WSJ: Pills of the future to replace injection as specialty drug delivery mechanism
NEW YORK — The Food and Drug Administration recently approved two "robotic pills," or pills that place an image camera or ingestible sensors into the gastrointestinal tract, according to a report published earlier this week by the Wall Street Journal.
Other robotic pills still in development include one backed by Google — a pill that would replace injectable drugs, the report noted.
Blake Byers, the Google Ventures general partner who spearheaded the investment, told WSJ that inventor Mir Imran may be achieving one of the "holy grails" for biotechnology by figuring out how to deliver such protein-based drugs as basal insulin to the body without the use of a syringe.
Analysis: Exchange plan patients to bear the burden of specialty medicines
WASHINGTON — In most exchange plans, consumers will face paying a percentage of the costs — often called co-insurance — rather than fixed-dollar co-payments for many specialty medications used to treat rare and complex diseases. According to a new Avalere Health analysis, some plans require enrollees to pay 50% of the specialty drug’s cost. If exchange plans use coinsurance for specialty medications, patients may incur several thousands of dollars of cost-sharing for high-cost drugs before reaching the out-of-pocket maximum.
“This latest analysis further underscores that exchange enrollees could face high out-of-pocket costs, particularly for specialty medications,” stated Caroline Pearson, VP Avalere Health. “High prevalence of coinsurance also can make costs unpredictable for patients who struggle to translate cost-sharing percentages into actual dollars.”
Specifically, 59% of Silver plans on exchanges across the nation use co-insurance for consumer cost-sharing on the specialty tier. Among Silver plans, the analysis also found that 23% of plans have co-insurance rates of 30% or more on the highest formulary tier. As many as 60% of lower-premium Bronze plans apply specialty tier co-insurance greater than 30% of the drug price.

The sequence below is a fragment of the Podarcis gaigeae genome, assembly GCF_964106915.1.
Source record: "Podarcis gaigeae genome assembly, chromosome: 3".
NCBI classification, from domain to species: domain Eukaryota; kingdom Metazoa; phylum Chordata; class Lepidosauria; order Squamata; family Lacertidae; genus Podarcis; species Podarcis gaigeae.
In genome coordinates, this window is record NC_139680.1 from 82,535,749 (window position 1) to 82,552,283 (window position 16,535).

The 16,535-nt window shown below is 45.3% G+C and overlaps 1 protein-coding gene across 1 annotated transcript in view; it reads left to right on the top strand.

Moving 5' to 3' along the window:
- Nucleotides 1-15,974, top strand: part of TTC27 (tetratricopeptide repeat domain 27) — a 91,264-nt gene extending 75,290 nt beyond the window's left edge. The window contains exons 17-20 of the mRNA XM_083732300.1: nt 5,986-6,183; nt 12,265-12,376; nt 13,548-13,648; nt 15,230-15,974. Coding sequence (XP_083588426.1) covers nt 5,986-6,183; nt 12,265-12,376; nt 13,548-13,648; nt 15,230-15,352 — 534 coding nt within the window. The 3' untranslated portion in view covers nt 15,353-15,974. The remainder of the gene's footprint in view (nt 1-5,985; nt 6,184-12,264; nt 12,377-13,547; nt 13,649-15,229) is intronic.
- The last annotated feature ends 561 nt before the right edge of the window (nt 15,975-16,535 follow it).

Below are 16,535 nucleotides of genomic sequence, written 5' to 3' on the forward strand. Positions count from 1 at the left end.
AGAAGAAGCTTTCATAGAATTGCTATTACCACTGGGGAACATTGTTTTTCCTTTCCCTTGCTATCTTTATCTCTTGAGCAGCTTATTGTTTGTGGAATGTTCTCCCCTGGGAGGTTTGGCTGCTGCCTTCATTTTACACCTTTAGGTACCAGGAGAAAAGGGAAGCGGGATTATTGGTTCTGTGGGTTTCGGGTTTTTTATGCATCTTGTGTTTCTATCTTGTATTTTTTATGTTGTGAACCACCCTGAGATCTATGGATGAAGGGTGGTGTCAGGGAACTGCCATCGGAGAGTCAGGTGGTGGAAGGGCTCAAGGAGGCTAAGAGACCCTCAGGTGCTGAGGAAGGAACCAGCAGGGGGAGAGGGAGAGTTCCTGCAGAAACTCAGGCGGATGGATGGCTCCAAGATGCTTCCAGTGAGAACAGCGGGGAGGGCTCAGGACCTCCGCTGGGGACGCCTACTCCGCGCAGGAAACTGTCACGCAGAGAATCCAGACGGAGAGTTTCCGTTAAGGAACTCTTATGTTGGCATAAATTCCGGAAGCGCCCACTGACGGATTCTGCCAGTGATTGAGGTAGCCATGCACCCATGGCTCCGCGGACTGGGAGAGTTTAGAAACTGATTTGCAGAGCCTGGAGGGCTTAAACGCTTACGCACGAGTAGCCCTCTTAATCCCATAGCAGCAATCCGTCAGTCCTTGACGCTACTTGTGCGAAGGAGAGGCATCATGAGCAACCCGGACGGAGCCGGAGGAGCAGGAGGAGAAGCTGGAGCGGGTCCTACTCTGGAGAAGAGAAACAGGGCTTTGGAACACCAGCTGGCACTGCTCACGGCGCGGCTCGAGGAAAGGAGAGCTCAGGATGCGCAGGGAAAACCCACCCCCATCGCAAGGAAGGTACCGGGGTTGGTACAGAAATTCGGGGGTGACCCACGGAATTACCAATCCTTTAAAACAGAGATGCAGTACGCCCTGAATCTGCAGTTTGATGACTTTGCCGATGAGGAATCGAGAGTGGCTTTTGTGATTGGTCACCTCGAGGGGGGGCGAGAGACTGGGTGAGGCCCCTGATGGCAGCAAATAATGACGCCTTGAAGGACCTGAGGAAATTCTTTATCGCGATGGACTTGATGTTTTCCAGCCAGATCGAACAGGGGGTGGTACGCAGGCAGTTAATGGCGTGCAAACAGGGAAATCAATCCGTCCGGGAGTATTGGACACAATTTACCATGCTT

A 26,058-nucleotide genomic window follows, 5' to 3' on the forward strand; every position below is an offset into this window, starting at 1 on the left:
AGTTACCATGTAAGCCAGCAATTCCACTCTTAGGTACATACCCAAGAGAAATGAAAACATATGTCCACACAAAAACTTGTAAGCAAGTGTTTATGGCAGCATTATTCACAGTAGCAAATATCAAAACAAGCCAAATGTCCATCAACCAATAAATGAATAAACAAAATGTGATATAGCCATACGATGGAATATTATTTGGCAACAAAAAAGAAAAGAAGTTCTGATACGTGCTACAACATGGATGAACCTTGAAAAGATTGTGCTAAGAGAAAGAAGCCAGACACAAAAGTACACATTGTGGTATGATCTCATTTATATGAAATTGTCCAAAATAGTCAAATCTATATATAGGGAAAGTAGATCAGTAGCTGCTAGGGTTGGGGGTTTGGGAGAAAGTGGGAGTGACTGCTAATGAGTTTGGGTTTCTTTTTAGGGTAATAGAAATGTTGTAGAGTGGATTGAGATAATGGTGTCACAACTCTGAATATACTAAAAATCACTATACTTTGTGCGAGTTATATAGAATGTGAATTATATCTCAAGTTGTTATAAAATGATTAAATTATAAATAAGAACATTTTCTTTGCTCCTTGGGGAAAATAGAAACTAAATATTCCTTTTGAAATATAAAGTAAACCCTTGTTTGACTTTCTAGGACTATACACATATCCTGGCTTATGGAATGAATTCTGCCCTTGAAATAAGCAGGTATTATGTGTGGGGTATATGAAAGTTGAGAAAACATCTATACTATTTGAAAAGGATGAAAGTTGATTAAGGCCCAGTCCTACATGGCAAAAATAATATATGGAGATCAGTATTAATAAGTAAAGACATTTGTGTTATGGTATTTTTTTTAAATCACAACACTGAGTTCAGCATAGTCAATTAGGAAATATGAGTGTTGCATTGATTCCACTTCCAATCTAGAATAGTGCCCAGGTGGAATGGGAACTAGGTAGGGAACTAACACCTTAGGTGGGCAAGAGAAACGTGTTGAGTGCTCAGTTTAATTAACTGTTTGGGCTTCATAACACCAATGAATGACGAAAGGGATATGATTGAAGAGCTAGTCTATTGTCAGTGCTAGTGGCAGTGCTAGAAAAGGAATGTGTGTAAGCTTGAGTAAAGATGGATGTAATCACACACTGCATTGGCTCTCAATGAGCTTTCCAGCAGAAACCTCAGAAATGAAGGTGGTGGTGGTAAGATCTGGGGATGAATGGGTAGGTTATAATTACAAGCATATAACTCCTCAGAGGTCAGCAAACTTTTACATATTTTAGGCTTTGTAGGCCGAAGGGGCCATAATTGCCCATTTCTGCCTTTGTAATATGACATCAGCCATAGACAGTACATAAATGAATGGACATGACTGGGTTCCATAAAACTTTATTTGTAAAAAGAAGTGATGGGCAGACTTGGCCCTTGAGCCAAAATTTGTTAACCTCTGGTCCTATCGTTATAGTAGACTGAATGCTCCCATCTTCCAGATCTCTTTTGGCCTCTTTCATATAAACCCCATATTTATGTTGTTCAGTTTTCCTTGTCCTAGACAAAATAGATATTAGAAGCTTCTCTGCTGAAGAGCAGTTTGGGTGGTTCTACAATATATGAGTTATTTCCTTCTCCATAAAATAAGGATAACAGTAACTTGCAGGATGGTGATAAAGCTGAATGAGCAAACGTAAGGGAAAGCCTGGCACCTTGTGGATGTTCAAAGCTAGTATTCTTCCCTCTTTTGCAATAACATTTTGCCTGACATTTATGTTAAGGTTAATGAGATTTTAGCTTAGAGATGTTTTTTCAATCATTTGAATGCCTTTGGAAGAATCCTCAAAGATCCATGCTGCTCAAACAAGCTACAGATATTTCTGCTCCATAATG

By contrast, only 38% of Platinum plans require co-insurance.
“Health plans operating in the exchanges are using significant cost-sharing to meet actuarial values set forth in the law and limit premium costs. However, these formulary designs often result in high costs for patients with chronic illness who need biologics and other products on the specialty tier,” said Dan Mendelson, CEO Avalere Health. “Tracking these patients to ensure that they are getting appropriate care is a critical quality need.”
Avalere Planscape examined 603 different plan designs across metal levels offered by 60 different carriers in 19 states, both federally facilitated marketplaces and state-based exchanges. The distribution of metal level and plan type of the plans included is similar to the distribution of plans offered on the FFM. High-deductible plans are not included in this analysis.
This analysis specifically focuses on drugs dispensed through the pharmacy benefit, which includes self-administered products. Many specialty drugs must be physician-administered and will be covered under the medical benefit, which will have separate cost-sharing requirements from the co-insurance rates described here.
Teva announces availability of moxifloxacin hydrochloride tablets
NORTH WALES, Pa. — Teva Pharmaceuticals announced the introduction of moxifloxacin hydrochloride tablets, the generic equivalent to Avelox tablets. The drug is available in 400-mg strength.
Moxifloxacin hydrochloride is used to treat or prevent infections that are proven or strongly suspected to be caused by susceptible bacteria, the company said.
"Generic pharmaceuticals are playing an increasingly important role in healthcare cost containment," said Maureen Cavanaugh, SVP U.S. generics sales and marketing. "Teva Pharmaceuticals continues to lead the way with timely new product launches."